Hello to everybody from the police station!
Then came a huge man with a suitcase to make sure that weren’t terrorists and didn’t want to blow anything up. The suitcase contained some tricky device which, according to what the policemen said, was the only one in Europe and this guy was its only owner. The device spitted out some sheet of paper, with which we had to wipe our hands and backpacks. Then the paper was shoved back into where it came from. I was scared, trying to remember if I touched any TNT recently. But no, all was ok, the suitcase beeped and turned green. The policemen smiled and decided it was time for us to go to Germany. With receipts for 500 crowns in penalties for each of us in our hands, we happily headed to the bus station.
We expected a lot from Frankfurt. The city is full of tall buildings so we thought it would bring us a lot of great shots. It didn’t. In fact, the majority of the skyscrapers were the headquarters of banks, and climb a bank is as unwise as to get into the bank itself. So many viewpoints were excluded from our list from the beginning.
The city of Frankfurt is teaming with immigrants from Turkey and Russia. Construction noise everywhere, many roads are under maintenance – it was unpleasant to walk around the city.
At one point we had to walk past a gathering of homeless people. Fifty bums stood there, gesticulating and exuding strong odors.
23. Frankfurt stands on the river Main. The city is the financial and transportation center of Germany. Also, it is the largest financial center in continental Europe. Frankfurt is also the criminal capital of Germany.
24. View from the balcony of Lindner Main Plaza hotel. If you have 60 euros you can get a permit to take some pictures. Of course we didn’t pay anything. But we also didn’t know the price for shooting until a photographer accompanied with concierge came over. He started complaining that we haven’t paid yet.
25. We didn’t argue – we just got to the very top, the roof.
When we were leaving Frankfurt, we decided that most likely we won’t come back. Next city was Cologne. The only thing that interested us in Cologne was the Cathedral. To tell the truth it really is the only interesting thing there…
The Cologne Cathedral impressed us in all kinds of ways. It was constructed from 1248 until 1880 or so. By the time it was finished the 157-meters high cathedral was the highest building in the world, and held that record for several years.
26. Vitaliy and the Cologne Cathedral.
27. During the World War II, when the Allied bombing destroyed almost the entire city, the Cologne Cathedral was the only monument that didn’t get damaged. By unwritten agreement of the pilots,the Cathedral was cherished as a geographical landmark.
On one of the towers there is a public observation deck, but it was almost impossible to take pictures there because of the enclosing grid. Actually, it was the worst viewing platform I’ve ever seen. So we took a chance and sneaked to the other tower, where access is closed to tourists. We got lucky again, a small part of the building was in scaffolding.
It was late at night: our Prague experience taught us that if we got there in the daytime, we’d get caught. But even after it got dark there still was a crowd around the Cathedral: there were a lot of young people who were hanging out, drinking beer and singing songs. When no one was watching, we sneaked to the scaffolding and started our ascent to the heights. It’s not too difficult to climb the scaffolding although it’s quite dangerous because there is nothing beneath but the steel poles.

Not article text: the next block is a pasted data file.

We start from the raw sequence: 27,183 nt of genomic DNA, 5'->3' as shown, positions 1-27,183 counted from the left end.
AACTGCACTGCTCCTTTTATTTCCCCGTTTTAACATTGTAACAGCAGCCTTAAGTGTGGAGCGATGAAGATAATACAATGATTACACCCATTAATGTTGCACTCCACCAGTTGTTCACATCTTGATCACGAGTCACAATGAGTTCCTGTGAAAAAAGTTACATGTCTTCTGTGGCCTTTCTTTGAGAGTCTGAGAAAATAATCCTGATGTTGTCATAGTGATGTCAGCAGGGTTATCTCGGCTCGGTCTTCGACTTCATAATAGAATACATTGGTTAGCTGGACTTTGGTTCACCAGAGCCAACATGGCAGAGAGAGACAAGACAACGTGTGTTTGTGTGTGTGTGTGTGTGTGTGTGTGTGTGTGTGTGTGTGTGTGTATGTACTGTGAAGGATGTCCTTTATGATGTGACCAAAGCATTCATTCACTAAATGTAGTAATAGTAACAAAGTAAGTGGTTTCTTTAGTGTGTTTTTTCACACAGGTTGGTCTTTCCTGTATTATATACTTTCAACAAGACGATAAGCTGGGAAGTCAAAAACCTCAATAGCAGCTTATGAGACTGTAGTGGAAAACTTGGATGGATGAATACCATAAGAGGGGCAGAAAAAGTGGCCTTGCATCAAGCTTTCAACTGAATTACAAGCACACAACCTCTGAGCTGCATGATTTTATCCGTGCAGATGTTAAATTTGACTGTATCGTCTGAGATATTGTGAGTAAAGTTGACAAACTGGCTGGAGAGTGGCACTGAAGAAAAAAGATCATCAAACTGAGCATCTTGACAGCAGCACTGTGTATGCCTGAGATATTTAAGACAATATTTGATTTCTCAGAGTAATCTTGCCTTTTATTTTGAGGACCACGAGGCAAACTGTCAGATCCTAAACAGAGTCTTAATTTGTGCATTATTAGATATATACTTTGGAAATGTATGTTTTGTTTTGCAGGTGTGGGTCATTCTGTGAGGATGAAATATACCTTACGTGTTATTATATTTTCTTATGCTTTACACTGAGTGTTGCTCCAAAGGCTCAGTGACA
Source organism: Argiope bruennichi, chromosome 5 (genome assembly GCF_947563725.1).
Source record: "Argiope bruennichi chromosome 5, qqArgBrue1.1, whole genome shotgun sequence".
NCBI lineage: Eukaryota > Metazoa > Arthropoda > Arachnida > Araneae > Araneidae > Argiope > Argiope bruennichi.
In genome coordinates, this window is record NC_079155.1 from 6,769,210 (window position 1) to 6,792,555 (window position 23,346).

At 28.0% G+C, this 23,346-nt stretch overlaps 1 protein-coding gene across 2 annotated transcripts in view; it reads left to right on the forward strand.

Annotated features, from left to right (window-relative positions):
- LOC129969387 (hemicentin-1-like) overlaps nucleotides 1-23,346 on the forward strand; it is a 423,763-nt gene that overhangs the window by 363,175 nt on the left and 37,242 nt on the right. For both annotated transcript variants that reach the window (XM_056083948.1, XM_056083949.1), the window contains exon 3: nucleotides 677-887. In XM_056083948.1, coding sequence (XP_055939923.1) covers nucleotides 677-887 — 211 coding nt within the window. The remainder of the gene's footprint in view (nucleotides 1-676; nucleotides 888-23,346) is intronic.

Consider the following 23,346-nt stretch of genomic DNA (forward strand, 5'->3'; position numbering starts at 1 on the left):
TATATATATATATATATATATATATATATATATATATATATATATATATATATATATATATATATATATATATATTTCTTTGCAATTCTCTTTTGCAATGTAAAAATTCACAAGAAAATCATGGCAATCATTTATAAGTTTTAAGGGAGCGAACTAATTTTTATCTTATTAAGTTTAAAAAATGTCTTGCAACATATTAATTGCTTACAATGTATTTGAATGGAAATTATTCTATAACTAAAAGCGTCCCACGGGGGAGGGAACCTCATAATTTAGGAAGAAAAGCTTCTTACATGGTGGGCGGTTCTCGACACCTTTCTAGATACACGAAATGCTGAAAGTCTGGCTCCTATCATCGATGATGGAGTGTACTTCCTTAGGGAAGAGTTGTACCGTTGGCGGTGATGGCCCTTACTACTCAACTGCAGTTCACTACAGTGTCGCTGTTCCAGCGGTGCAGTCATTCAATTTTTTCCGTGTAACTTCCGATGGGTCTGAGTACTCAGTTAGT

29. Stained-glass windows.
30. First we got into the small central cupola, which offered us views of the roof and the two main towers.
At this point we didn’t know that we would get lucky enough that night to climb not only the cupola but also the Cologne Cathedral spire. After we wandered a bit in the attic and the internal rooms we got inside the tower, and then onto the upper balconies.
31. Inside the tower there were a lot of statues, as the cathedral was under construction.
33. From the balconies a ladder took us all the way to the spire.
34. View from the top. It’s difficult to explain the feelings that I had at the top. At one point, I even felt scared, but the sense of excitement was stronger.
35. The neighboring steeple.
36. Inspired, we set off from Cologne to its suburbs in search of the legendary machine Bagger 288.
37. What is Bagger 288? Until recently, it was the largest bucket wheel excavator in the world. And when they say the largest, this means giant. Just look at its ladle rotor 21.6 meters in diameter– it’s the height of a 7-storey building! The excavator itself has a height of 96 meters, a length of 240 meters and weighs as 2,250 African elephants: 13,500 tons.
38. There will be a separate post about the Baggers.
39. Then there was Paris.
We had a lot of plans for Paris and it’s the city where we’ve spent the most time. The city impresses with its architecture and history. Paris is huge, it gives a field of action.
Paris has a lot of immigrants; most of them came from Africa. In the subway it’s quite common not to see a single white person around. Also, Paris has a lot of bums and crazy people.
First couple of days we did what the other tourists do -went round all the coolest viewing spots. We visited the Basilica of the Sacre Coeur, the Eiffel Tower, Mount Parnassus, Notre Dame and identified points for roofing.
41. Basilica of the Sacre Coeur.
42. Basilica is located on the hill of Montmartre and from there on a clear day one can see the entire Paris.
43. We escaped the official observation point and strolled around the roof of the church.
44. And also we got into the dome.
45. Notre Dame de Paris. The view from the observation point.
47. A shot with the legs from the Eiffel Tower. By the way, the views from the Eiffel Tower are the best views in Paris.
Later, when we went around all the tourist observation spots, we contacted the local urban-explorer Vic Lax. After this, our climbs got far more interesting; we were sharing experiences with each other and telling cool stories.